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I'm using PDO, but I want to create my own class for more convenient work with the database.

My main idea in example with comments:

<?php

/**
 * User entity. I want to save it into database.
 *  @Table(name="my_table")
 */
class User {

    /**
     * Special phpDoc values indicates that this variable should be stored into database.
     *  @Column(type="integer", autoincrement=true)
     */
    private $id;

    /**
     *  @Column(type="string", length=32)
     */
    private $name;
    /**
     *  @Column(type="string", length=64)
     */
    private $password;

    /**
     *  @Column(type="string", length=256)
     */
    private $email;

    public function __construct($id = NULL) {
        if($id) {
            // Load user data from DB
        }
        // If `id` not provided — we are creating new empty user, no need to load something
    }

    public function __set($var, $value) {
        return (isset($this->$var)) ? $this->$var = $value : FALSE;
    }

    public function __get($var) {
        return (isset($this->$var)) ? $this->$var : NULL;
    }
}

// --------------------------------------------------
//  Somewhere...
// --------------------------------------------------
$dataMgr = new DataManager(); // My class that will read object properties and store them in MySQL

// --------------------------------------------------
//  Create new user
// --------------------------------------------------
$user = new User(); // Empty user

/*
 *  Set user data
 */
//$user->id = 1; // Autoincrement value
$user->name     = 'TestUser';
$user->password = 'verystrongpassword';
$user->email    = '[email protected]';

/*
 * Read $user object properties and perform MySQL query if phpdoc block with special values found.
 * INSERT query will be performed, because `id` field == NULL
 */
$dataMgr->save($user);

// --------------------------------------------------
// Update existing user
// --------------------------------------------------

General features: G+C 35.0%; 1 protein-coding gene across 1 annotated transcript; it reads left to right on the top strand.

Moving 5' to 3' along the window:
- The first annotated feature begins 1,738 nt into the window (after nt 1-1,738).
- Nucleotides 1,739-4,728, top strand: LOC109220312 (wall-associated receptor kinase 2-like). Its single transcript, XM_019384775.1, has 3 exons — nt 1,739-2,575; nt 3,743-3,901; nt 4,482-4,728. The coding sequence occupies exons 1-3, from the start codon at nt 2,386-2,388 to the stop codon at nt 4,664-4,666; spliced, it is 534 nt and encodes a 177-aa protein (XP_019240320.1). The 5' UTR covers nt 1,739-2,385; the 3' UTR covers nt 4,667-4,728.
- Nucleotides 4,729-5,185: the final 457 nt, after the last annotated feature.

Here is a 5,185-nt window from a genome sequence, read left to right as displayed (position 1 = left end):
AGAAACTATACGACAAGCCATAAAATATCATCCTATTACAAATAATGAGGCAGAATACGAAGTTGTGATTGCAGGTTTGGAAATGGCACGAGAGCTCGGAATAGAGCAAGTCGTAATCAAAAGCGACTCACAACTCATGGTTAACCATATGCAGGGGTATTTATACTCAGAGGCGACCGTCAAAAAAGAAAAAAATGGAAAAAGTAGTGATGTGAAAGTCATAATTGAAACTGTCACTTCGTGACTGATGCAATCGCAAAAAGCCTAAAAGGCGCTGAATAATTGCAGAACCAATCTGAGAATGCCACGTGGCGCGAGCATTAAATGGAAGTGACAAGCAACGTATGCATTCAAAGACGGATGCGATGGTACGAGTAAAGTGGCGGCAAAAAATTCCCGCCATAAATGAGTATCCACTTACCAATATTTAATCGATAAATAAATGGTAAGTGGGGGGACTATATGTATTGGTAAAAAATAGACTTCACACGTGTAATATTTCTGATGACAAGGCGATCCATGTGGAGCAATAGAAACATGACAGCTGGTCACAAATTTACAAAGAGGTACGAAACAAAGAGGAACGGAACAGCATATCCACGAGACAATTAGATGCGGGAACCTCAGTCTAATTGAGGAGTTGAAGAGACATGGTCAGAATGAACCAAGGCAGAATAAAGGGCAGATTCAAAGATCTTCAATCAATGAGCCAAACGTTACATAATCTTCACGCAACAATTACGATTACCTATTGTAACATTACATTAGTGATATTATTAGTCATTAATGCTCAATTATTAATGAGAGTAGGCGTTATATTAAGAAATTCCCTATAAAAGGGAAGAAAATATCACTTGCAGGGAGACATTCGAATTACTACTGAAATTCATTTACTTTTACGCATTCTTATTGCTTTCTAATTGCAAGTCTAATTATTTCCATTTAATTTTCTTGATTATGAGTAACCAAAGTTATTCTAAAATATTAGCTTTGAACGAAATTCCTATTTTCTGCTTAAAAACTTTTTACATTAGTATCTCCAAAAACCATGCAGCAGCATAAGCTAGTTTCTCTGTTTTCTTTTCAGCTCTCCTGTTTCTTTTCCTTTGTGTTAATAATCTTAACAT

$user = new User(50);
$user->password = 'newstrongpassword';

$dataMgr->save($user); // `id` in object != NULL, so perform UPDATE query

I know that there are good ORM frameworks, but they're very powerful and I don't need to use all their functions. Also I want to use my own mechanism in my own system.

What are the disadvantages? Perhaps I missed something, and my idea is not optimal, is it good practice? And what about Reflection performance?

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1 Answer 1

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Code critique

You indicate that the constructor will be responsible for fetching and hydrating the Entity's values. I know this is tempting. Don't do it. You already have something named DataManager. Shouldn't it handle fetching and hydrating the Entity?

In your magic get/set, you should add some code to handle the cases where a concrete getter/setter exists. Inevitably, you will end up needing special logic or transformations done to data going in our out of the object. Allowing getters and setters to be added later without having to change calling code will make life easier.

Your __set method does not need to return a value.

One example where I think you already need a setter is for the password property. I posted an example about this previously.

/*
 * @param string $clearPassword
 */
public function setPassword($clearPassword)
{
    $this->salt = base_convert(sha1(uniqid(mt_rand(), true)), 16, 36);
    $this->password = crypt($clearPassword, $this->salt);
}

Me trying to talk you out of writing your own ORM

"I want to create my own class for more convenient work with the database...I don't need to use all their functions"

This indicates that you may not fully understand how to use other ORM tools. Implementing your own ORM is a massive undertaking. What are you ultimately trying to achieve? Write an application? Write an ORM library? Go down this path if you feel you must but, your time is probably better spent learning how to use of the existing tools.

You think you don't need all their (other ORM tools) functions but you eventually will as your application grows and matures. Here is a small list of things that you will eventually need but don't yet realize it:

  • Associations - How will you map Entity associations?
  • Transactions - How will you deal with transactions?
  • Custom SQL - Where would you keep any custom sql?
  • Database Migrations - After your app is in production, how will you manage schema changes?

Your Entity class annotations look similar to that of Doctrine's. It uses proxies and cached code to get around the performance issues related to reflection.

Since you seem to favor the Repository Pattern, why not simply use Doctrine?

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